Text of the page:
An update from the National Cholesterol Education Program (NCEP) Adult Treatment Panel (ATP) offers lower goals for low-density lipoprotein (LDL) cholesterol as a therapeutic option in very high-risk patients. The panel also suggests that drug treatment in high-risk patients with baseline LDL cholesterol levels below 100 mg/dL is a reasonable therapeutic decision.
The update to the ATP III report appears in Circulation (2004;110:
227-239) and addresses potential modifications to treatment algorithms based on findings from five clinical trials published since ATP III was constructed. The NCEP update report is an “intermediate step” to address LDL cholesterol targets and LDL levels at which to initiate therapy before the completion of other large clinical trials that will shed more light on the “lower is better” hypothesis to reducing LDL cholesterol, said Noel Bairey Merz, MD, a co-author of the report and medical director of the Preventive Cardiac Center, Cedars-Sinai Medical Center, Los Angeles. “This
is a position statement modifying NCEP guidelines as opposed to a formal, new version,” she said.
ATP III set a goal of less than 100 mg/dL for LDL cholesterol in patients with coronary heart disease (CHD) or CHD risk equivalents. On the basis of the Heart Protection Study (HPS) and the Pravastatin or Atorvastatin Evaluation and Infection Therapy (PROVE IT) studies, an LDL cholesterol of 100 mg/dL does not appear to be a threshold below which no further benefit could be achieved by still more LDL cholesterol lowering, wrote the authors of the update. “Both HPS and PROVE IT indeed suggest that additional benefit may be obtained by reducing LDL levels to substantially below 100 mg/dL,” they write.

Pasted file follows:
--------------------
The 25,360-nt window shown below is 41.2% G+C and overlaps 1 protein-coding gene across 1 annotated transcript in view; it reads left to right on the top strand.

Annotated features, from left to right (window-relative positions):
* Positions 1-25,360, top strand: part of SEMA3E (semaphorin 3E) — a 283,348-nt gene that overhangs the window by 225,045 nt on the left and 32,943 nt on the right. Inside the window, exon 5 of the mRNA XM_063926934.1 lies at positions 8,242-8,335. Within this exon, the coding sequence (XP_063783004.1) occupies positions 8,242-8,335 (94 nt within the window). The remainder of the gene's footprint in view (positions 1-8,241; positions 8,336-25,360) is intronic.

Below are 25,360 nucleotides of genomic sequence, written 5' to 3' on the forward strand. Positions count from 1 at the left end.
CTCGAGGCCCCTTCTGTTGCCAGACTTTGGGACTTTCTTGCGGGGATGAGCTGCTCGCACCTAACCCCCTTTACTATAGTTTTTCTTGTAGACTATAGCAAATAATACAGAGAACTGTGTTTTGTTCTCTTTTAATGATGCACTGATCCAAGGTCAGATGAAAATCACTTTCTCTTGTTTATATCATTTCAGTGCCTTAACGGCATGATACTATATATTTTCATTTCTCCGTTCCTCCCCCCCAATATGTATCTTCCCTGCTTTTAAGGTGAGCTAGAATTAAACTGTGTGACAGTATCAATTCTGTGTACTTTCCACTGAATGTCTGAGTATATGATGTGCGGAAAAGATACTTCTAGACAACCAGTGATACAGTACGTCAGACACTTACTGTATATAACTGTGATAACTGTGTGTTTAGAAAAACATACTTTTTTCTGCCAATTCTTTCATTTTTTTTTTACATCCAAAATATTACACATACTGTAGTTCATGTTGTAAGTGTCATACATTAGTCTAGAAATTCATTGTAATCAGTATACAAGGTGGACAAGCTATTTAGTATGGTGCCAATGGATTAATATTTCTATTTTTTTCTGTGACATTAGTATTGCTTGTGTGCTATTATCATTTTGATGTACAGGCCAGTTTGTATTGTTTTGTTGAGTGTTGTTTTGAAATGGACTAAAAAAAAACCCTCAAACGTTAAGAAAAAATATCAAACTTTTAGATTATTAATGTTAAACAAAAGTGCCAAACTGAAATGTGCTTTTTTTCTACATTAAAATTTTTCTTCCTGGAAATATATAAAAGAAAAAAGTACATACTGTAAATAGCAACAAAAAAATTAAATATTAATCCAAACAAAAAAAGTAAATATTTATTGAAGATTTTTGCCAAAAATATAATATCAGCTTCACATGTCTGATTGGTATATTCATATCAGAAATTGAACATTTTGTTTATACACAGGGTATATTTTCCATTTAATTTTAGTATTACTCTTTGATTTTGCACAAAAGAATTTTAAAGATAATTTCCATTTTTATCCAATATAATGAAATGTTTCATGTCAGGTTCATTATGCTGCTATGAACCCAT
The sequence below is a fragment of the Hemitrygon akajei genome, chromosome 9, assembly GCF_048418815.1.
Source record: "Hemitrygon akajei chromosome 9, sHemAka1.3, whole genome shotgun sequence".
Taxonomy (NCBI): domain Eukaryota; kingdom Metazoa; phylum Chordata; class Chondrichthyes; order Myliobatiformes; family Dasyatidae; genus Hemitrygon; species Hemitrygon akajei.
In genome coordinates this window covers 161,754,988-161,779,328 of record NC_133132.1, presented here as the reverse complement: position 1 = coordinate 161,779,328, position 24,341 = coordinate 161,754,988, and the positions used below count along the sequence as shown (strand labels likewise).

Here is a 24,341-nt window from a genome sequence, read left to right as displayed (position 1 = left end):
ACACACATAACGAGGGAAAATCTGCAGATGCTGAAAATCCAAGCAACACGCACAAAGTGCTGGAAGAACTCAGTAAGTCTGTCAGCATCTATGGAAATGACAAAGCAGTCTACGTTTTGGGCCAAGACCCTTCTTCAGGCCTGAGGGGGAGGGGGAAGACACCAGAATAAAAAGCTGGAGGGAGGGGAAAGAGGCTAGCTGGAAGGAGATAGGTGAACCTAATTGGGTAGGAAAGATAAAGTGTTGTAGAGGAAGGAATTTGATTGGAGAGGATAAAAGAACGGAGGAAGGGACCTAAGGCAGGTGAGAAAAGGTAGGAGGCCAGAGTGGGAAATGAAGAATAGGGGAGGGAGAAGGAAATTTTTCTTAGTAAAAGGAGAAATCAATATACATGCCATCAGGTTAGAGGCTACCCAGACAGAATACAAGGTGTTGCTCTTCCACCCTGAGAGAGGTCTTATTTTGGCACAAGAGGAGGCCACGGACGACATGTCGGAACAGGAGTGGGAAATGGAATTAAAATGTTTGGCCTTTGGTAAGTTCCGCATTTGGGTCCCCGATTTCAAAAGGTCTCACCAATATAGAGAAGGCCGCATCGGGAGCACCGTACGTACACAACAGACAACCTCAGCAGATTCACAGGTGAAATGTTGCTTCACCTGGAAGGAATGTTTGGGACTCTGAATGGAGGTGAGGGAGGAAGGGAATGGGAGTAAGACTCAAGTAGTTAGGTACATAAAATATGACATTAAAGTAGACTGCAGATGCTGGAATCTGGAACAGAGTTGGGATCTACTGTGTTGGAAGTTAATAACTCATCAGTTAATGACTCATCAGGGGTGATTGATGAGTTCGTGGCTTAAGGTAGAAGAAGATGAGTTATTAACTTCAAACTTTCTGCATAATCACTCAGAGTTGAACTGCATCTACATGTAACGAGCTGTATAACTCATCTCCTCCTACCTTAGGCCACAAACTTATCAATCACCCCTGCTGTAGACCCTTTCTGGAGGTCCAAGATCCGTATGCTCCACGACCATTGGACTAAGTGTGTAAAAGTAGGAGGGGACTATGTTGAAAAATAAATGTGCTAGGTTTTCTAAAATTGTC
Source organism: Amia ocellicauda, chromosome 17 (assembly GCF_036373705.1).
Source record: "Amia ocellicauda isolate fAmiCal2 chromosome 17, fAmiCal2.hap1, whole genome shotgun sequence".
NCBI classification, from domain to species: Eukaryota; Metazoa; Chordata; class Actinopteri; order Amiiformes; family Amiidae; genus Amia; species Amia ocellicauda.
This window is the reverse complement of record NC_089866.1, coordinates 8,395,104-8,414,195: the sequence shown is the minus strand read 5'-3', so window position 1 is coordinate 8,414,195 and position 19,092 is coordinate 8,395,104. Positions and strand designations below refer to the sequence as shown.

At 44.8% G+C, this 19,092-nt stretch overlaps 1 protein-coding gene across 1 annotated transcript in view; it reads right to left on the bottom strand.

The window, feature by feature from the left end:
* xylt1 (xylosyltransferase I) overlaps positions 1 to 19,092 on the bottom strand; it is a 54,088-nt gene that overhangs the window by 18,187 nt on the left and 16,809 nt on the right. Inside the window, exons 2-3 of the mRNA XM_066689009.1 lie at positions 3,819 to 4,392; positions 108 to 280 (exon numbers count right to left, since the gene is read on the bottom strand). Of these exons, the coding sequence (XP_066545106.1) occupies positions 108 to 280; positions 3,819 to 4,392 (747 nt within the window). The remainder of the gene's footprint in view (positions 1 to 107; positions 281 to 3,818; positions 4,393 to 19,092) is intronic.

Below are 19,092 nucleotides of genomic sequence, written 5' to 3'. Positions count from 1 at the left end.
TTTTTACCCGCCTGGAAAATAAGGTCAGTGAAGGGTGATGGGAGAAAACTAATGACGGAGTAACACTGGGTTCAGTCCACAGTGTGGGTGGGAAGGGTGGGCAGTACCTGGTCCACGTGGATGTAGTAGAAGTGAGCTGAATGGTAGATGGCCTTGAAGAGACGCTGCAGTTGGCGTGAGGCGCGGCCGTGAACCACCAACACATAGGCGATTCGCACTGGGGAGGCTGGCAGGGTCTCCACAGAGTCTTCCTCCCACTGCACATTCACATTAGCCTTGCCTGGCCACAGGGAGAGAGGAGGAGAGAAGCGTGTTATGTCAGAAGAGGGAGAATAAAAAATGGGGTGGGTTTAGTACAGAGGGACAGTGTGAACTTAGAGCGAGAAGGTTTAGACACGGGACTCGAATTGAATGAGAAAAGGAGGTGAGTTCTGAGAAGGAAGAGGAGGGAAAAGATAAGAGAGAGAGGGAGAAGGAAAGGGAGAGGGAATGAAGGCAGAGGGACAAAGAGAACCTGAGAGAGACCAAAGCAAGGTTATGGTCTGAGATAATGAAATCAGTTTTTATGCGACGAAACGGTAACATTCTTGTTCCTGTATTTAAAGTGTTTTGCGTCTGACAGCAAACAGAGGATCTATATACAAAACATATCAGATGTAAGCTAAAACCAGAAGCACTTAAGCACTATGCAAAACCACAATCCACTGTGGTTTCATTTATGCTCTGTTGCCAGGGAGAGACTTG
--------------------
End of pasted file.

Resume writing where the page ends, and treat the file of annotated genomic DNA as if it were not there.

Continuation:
According to the report, very high-risk patients who might benefit from a reduction of LDL cholesterol to below 70 mg/dL are those with (1) multiple major risk factors, especially diabetes; (2) severe and poorly controlled risk factors, especially continued cigarette smoking; (3) multiple risk factors of the metabolic syndrome, especially triglyceride values of 200 mg/dL or greater plus non—high-density lipoprotein (HDL) cholesterol of 130 mg/dL with low HDL cholesterol (< 40 mg/dL); and (4) acute coronary syndrome. The optional LDL cholesterol goal of below 70 mg/dL does not apply to patients who are not at high risk.
In high-risk patients with baseline LDL cholesterol levels of 100 to 129 mg/dL, LDL-lowering therapy should be intensive enough to achieve a 30% to 40% reduction in LDL cholesterol levels, and not merely to attain an LDL cholesterol level just below 100 mg/dL, according to the report. This recommendation is based on the HPS finding that patients with baseline LDL cholesterol levels close to 100 mg/dL had a reduction in risk with the use of a standard dose of a statin.
Also on the basis of HPS, patients at very high absolute risk may benefit from initiation of an LDL cholesterol—lowering drug when their baseline LDL cholesterol is below 100 mg/dL (to reduce LDL cholesterol to the range of < 70 mg/dL). “HPS was an incredibly large study that demonstrated an overall mortality benefit, so, as a stand-alone study, it’s pretty good,” said Dr. Bairey Merz. “But it’s a gray area and we rarely make big decisions on one study.”
In many cases, intensive therapy may require adding a second agent such as ezetimibe, a bile acid sequestrant, or nicotinic acid to a statin, or maximizing dietary therapy (including the addition of plant stanols/sterols) combined with a standard dose of a statin.
Two trials in progress that may influence future guidelines are the Treating to New Targets (TNT) trial and the Incremental Decreases in Endpoints through Aggressive Lipid Lowering (IDEAL) trial. TNT is a 5-year study of 10,000 subjects with CHD who have baseline LDL cholesterol levels of 130 to 250 mg/dL; it is assessing whether reducing LDL cholesterol levels to 75 mg/dL will provide a greater reduction in CHD events compared with lowering them to 100 mg/dL. IDEAL is comparing atorvastatin, 80 mg daily, with simva-statin, 20 to 40 mg daily, in 8,600 men and women with a history of myocardial infarction who are eligible for statin therapy at hospital discharge.